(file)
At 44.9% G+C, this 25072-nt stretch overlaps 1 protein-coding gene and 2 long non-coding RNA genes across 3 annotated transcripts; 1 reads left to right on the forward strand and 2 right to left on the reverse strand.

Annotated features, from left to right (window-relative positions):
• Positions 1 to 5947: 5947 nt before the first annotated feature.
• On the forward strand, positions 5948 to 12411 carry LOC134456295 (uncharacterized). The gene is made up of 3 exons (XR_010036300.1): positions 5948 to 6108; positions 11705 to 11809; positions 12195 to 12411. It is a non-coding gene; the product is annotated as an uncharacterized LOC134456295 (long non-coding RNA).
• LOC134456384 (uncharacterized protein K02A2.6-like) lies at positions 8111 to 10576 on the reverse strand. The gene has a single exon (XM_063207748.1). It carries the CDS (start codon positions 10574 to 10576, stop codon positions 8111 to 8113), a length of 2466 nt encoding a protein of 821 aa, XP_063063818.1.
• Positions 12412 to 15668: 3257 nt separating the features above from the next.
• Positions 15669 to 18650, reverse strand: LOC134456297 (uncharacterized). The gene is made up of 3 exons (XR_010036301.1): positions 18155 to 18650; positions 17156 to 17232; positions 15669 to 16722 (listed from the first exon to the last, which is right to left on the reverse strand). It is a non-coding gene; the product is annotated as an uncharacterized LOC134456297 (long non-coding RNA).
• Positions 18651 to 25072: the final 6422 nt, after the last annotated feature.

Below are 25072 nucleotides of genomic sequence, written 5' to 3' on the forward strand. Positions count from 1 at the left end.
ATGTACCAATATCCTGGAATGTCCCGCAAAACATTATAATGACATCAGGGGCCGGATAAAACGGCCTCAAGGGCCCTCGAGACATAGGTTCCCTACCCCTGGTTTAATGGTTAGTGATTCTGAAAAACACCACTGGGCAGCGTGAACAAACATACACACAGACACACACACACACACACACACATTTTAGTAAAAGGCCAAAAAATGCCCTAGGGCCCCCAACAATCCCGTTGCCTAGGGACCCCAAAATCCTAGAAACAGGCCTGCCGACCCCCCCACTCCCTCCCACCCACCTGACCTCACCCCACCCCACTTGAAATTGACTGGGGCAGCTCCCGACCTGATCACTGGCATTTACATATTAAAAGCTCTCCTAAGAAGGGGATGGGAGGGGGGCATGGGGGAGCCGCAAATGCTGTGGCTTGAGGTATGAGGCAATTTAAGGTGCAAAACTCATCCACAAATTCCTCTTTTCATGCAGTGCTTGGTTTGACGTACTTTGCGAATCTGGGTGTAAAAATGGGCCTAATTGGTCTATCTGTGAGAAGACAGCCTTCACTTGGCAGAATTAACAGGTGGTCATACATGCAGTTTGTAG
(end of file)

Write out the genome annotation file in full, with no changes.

At 44.9% G+C, this 25072-nt stretch overlaps 1 protein-coding gene and 2 long non-coding RNA genes across 3 annotated transcripts; 1 reads left to right on the forward strand and 2 right to left on the reverse strand.

Annotated features, from left to right (window-relative positions):
• Positions 1 to 5947: 5947 nt before the first annotated feature.
• On the forward strand, positions 5948 to 12411 carry LOC134456295 (uncharacterized). The gene is made up of 3 exons (XR_010036300.1): positions 5948 to 6108; positions 11705 to 11809; positions 12195 to 12411. It is a non-coding gene; the product is annotated as an uncharacterized LOC134456295 (long non-coding RNA).
• LOC134456384 (uncharacterized protein K02A2.6-like) lies at positions 8111 to 10576 on the reverse strand. The gene has a single exon (XM_063207748.1). It carries the CDS (start codon positions 10574 to 10576, stop codon positions 8111 to 8113), a length of 2466 nt encoding a protein of 821 aa, XP_063063818.1.
• Positions 12412 to 15668: 3257 nt separating the features above from the next.
• Positions 15669 to 18650, reverse strand: LOC134456297 (uncharacterized). The gene is made up of 3 exons (XR_010036301.1): positions 18155 to 18650; positions 17156 to 17232; positions 15669 to 16722 (listed from the first exon to the last, which is right to left on the reverse strand). It is a non-coding gene; the product is annotated as an uncharacterized LOC134456297 (long non-coding RNA).
• Positions 18651 to 25072: the final 6422 nt, after the last annotated feature.

Below are 25072 nucleotides of genomic sequence, written 5' to 3' on the forward strand. Positions count from 1 at the left end.
ATGTACCAATATCCTGGAATGTCCCGCAAAACATTATAATGACATCAGGGGCCGGATAAAACGGCCTCAAGGGCCCTCGAGACATAGGTTCCCTACCCCTGGTTTAATGGTTAGTGATTCTGAAAAACACCACTGGGCAGCGTGAACAAACATACACACAGACACACACACACACACACACACATTTTAGTAAAAGGCCAAAAAATGCCCTAGGGCCCCCAACAATCCCGTTGCCTAGGGACCCCAAAATCCTAGAAACAGGCCTGCCGACCCCCCCACTCCCTCCCACCCACCTGACCTCACCCCACCCCACTTGAAATTGACTGGGGCAGCTCCCGACCTGATCACTGGCATTTACATATTAAAAGCTCTCCTAAGAAGGGGATGGGAGGGGGGCATGGGGGAGCCGCAAATGCTGTGGCTTGAGGTATGAGGCAATTTAAGGTGCAAAACTCATCCACAAATTCCTCTTTTCATGCAGTGCTTGGTTTGACGTACTTTGCGAATCTGGGTGTAAAAATGGGCCTAATTGGTCTATCTGTGAGAAGACAGCCTTCACTTGGCAGAATTAACAGGTGGTCATACATGCAGTTTGTAG